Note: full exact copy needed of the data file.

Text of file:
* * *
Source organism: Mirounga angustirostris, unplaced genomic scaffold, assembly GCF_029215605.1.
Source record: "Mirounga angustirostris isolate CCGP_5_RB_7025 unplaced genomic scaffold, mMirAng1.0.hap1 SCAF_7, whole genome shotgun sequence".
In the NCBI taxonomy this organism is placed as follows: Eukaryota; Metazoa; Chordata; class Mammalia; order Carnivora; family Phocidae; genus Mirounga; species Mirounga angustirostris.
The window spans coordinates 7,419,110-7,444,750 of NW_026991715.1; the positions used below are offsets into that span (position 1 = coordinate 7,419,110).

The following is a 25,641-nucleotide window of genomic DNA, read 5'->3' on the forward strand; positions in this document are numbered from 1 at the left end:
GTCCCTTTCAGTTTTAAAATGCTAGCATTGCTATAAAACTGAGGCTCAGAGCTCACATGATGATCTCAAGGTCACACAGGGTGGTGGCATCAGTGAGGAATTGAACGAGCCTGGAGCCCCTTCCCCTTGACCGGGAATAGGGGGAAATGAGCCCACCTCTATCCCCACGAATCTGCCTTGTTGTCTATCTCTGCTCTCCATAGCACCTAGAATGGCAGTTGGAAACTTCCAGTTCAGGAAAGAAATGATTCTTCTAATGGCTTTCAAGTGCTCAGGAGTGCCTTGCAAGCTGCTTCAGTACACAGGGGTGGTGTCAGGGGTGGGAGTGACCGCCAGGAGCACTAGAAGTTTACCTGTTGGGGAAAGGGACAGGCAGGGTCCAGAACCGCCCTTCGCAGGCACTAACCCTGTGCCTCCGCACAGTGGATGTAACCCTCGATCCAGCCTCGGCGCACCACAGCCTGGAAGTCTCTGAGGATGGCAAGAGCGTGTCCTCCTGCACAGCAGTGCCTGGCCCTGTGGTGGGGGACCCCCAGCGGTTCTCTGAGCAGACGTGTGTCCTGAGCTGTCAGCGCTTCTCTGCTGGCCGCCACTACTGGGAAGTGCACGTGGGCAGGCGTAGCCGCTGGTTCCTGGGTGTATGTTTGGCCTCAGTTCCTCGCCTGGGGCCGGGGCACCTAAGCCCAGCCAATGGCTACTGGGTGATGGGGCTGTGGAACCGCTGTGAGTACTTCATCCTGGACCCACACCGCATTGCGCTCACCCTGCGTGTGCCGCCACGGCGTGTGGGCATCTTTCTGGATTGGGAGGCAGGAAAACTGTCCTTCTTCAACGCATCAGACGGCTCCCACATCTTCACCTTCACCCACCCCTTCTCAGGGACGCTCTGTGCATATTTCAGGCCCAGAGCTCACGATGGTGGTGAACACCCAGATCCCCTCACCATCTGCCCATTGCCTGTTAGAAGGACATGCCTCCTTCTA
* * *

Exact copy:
Source organism: Mirounga angustirostris, unplaced genomic scaffold, assembly GCF_029215605.1.
Source record: "Mirounga angustirostris isolate CCGP_5_RB_7025 unplaced genomic scaffold, mMirAng1.0.hap1 SCAF_7, whole genome shotgun sequence".
In the NCBI taxonomy this organism is placed as follows: Eukaryota; Metazoa; Chordata; class Mammalia; order Carnivora; family Phocidae; genus Mirounga; species Mirounga angustirostris.
The window spans coordinates 7,419,110-7,444,750 of NW_026991715.1; the positions used below are offsets into that span (position 1 = coordinate 7,419,110).

The following is a 25,641-nucleotide window of genomic DNA, read 5'->3' on the forward strand; positions in this document are numbered from 1 at the left end:
GTCCCTTTCAGTTTTAAAATGCTAGCATTGCTATAAAACTGAGGCTCAGAGCTCACATGATGATCTCAAGGTCACACAGGGTGGTGGCATCAGTGAGGAATTGAACGAGCCTGGAGCCCCTTCCCCTTGACCGGGAATAGGGGGAAATGAGCCCACCTCTATCCCCACGAATCTGCCTTGTTGTCTATCTCTGCTCTCCATAGCACCTAGAATGGCAGTTGGAAACTTCCAGTTCAGGAAAGAAATGATTCTTCTAATGGCTTTCAAGTGCTCAGGAGTGCCTTGCAAGCTGCTTCAGTACACAGGGGTGGTGTCAGGGGTGGGAGTGACCGCCAGGAGCACTAGAAGTTTACCTGTTGGGGAAAGGGACAGGCAGGGTCCAGAACCGCCCTTCGCAGGCACTAACCCTGTGCCTCCGCACAGTGGATGTAACCCTCGATCCAGCCTCGGCGCACCACAGCCTGGAAGTCTCTGAGGATGGCAAGAGCGTGTCCTCCTGCACAGCAGTGCCTGGCCCTGTGGTGGGGGACCCCCAGCGGTTCTCTGAGCAGACGTGTGTCCTGAGCTGTCAGCGCTTCTCTGCTGGCCGCCACTACTGGGAAGTGCACGTGGGCAGGCGTAGCCGCTGGTTCCTGGGTGTATGTTTGGCCTCAGTTCCTCGCCTGGGGCCGGGGCACCTAAGCCCAGCCAATGGCTACTGGGTGATGGGGCTGTGGAACCGCTGTGAGTACTTCATCCTGGACCCACACCGCATTGCGCTCACCCTGCGTGTGCCGCCACGGCGTGTGGGCATCTTTCTGGATTGGGAGGCAGGAAAACTGTCCTTCTTCAACGCATCAGACGGCTCCCACATCTTCACCTTCACCCACCCCTTCTCAGGGACGCTCTGTGCATATTTCAGGCCCAGAGCTCACGATGGTGGTGAACACCCAGATCCCCTCACCATCTGCCCATTGCCTGTTAGAAGGACATGCCTCCTTCTA